By Carson Richards
This article won the 2020 GMO Newsletter Award for first person experience for GMOs with 175-499 members. It first appeared in the July 2020 issue of Tracking Up, the South Carolina Dressage and Combined Training Association Newsletter.
The trailer was packed, horses were bathed and manes pulled, and my sister Clara and I had just hooked the truck up for a 7 AM departure. I hadn’t had a dressage lesson in over eighteen months, and with our first competition looming in three weeks, I was looking forward to my lesson. Clara and I were incredibly disappointed when Katie, the SCDCTA junior/young rider clinic organizer, called us that night to tell us that the clinician had cancelled. The next morning though, Katie assured us that someone would teach, so we loaded our horses and started driving. If nothing else, I reasoned, it would be a good chance to get the horses off the property for a low-stress outing.
Three hours into our drive, Katie sent us a text: Kassie B. is on the way!
Clara and I started getting excited again. As eventers, we were unfamiliar with the majority of FEI dressage trainers, but even we knew of Kassie. Years ago, at the USDF Region 3 finals, Clara and I had watched her perform an incredible costume freestyle. Her ride had been magical. At the time, I had spent the majority of the horse show trying to stay on my young horse, and it’s a testament to how impressed Clara and I were that we both remembered her ride.
“Don’t ride into air!
I brought Five to the clinic, a nine-year-old thoroughbred, who was a relatively new ride for me. After trotting just half-way around the arena, Kassie immediately recognized that we needed to work on his connection.
“Come here.” I walked over and she grasped the reins, creating a light pressure against my hand. “Feel this? He looks like the kind of horse who’s quite light in the contact, yes?” I nodded. “He needs to feel like he has someplace to go, even when he gets swimmy. He should be taking your elbow forward.”
We started at a walk on a 20 meter circle, and Kassie immediately told me to ask for more purpose in the walk steps as I began to supple him laterally on the circle. We moved to a stretching rising trot, which she explained was often useful for thoroughbreds to encourage them to lengthen their frame.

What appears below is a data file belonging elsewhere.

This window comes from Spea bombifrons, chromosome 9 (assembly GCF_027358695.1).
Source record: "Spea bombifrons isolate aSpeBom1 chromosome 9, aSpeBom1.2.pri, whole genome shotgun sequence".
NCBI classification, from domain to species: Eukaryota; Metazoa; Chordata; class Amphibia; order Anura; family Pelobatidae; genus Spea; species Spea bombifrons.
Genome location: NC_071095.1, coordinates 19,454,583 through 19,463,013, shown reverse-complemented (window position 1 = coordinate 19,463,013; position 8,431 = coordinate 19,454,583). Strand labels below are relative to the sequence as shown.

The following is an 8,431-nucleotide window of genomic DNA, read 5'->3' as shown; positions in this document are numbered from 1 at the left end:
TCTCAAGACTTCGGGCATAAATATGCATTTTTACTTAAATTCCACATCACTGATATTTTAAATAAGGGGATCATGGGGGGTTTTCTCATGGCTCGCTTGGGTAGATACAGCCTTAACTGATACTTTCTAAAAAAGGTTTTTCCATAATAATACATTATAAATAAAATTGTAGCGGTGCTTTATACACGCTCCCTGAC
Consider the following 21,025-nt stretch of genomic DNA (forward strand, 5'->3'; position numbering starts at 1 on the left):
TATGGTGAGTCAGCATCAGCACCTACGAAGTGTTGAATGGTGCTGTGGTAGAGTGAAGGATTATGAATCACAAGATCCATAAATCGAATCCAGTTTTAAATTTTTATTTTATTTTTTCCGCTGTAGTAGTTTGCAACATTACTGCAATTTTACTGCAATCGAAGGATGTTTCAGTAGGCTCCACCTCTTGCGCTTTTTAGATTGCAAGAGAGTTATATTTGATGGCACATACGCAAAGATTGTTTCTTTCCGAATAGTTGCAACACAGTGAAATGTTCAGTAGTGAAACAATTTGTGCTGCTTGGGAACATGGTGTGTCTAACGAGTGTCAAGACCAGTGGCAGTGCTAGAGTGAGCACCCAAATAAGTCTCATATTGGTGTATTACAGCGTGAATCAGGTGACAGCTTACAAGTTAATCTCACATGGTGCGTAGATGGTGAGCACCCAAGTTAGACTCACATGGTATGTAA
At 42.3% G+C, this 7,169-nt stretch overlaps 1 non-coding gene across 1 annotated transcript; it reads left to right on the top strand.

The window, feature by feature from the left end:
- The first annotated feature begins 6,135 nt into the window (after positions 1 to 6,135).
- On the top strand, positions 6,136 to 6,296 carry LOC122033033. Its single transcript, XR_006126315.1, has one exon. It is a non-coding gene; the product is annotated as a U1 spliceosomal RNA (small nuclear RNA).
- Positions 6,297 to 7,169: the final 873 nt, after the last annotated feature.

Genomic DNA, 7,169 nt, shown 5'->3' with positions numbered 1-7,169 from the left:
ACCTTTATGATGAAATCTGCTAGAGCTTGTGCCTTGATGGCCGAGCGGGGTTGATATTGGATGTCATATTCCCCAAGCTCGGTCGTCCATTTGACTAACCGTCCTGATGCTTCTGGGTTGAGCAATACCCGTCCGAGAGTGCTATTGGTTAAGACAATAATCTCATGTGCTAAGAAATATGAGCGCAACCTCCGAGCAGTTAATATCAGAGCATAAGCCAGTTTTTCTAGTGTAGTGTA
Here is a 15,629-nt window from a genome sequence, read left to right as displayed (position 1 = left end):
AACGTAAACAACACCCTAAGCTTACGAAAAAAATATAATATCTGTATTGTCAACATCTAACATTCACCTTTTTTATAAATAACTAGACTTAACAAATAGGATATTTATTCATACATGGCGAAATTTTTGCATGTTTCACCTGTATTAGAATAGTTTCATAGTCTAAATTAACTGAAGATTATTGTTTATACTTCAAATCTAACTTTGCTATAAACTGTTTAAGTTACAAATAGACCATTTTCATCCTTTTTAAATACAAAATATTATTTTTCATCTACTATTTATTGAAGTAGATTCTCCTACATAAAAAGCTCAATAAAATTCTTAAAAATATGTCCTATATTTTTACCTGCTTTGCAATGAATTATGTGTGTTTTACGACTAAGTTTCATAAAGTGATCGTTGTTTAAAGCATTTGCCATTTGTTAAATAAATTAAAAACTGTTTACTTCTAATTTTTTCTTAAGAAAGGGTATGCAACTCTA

“Right away I can tell that you two are both goers, and you’re a soft, forward rider. But he needs to wait on you, take a little more time in his trot steps.” Kassie also encouraged me to think about controlling the placement of his hind legs, imagining that I was riding him in diagonal pairs: inside hind leg to outside front, and vice versa. “The neck is only a way to get to the hind legs.”
Downwards transitions were ridden almost as a leg yield, encouraging him to step under himself for the downwards to prevent him “sticking” in the transition. I hadn’t worked on simple changes with him much, but I knew this would help him enormously in the canter-walk transitions. Every transition was another chance to ask him to step under with the hind leg, because, as Kassie noted, he had the tendency to get almost too straight and then unbalanced and running in the downward transitions.
She also helped me use my leg more effectively on the circle, really laying my whole hip and
thigh into the saddle. It was such a slight change, but as soon as I turned my shoulders, thereby mobilizing my hip, I felt his trot change as he stepped under himself with the inside hind leg. This was also helpful when we moved to another suppling exercise, left and right shoulder-in. Kassie advised always practicing on the centerline so the horses “couldn’t lean on the rail.”
After the warmup, we started working on counter-canter. From the left lead, I would ride a long left leg yield from the centerline to the corner. Then, I turned on centerline again and made a right leg yield before maintaining the left lead in counter-canter. Using the leg yields to set up the counter canter, I could really feel the delicate balance on the outside hind (right) leg. Five felt much more adjustable and supple after using the leg yield to set up the counter canter.
Kassie also emphasized the importance of having an “entry and exit plan” for all the movements in a test. “It’s not all about the movement, it’s about how you get in and out.” This, I knew, would enable me to ride a test, although I knew I hadn’t practiced these transitions between movements enough in my riding at home. It’s like learning how to jump a course: adjusting the horse’s length of step, maintaining the correct balance in the turns. Jumping single jumps is easy; putting them together is when it becomes difficult.
Throughout my rides, I realized that if I wasn’t two steps ahead in my mind of where I wanted to be, I was behind. I’ve always struggled with my accuracy, which I knew was essentially throwing away points in a test. Thinking of about an “entry and exit,” as Kassie called it, I found myself making more transitionary half-halts and riding more proactively as a result. As Kassie said repeatedly both days, “You’re only as good as your preparation,” which applies to every aspect of riding and competing.
Clara and I stayed to watch as many rides as we could over the two-day clinic, and learned something from every horse and rider. I came home thrilled to have so many new exercises to work on and immensely grateful to Kassie, Katie, Robert Dover, and all the members of the SCDCTA who worked tirelessly to make the clinic happen.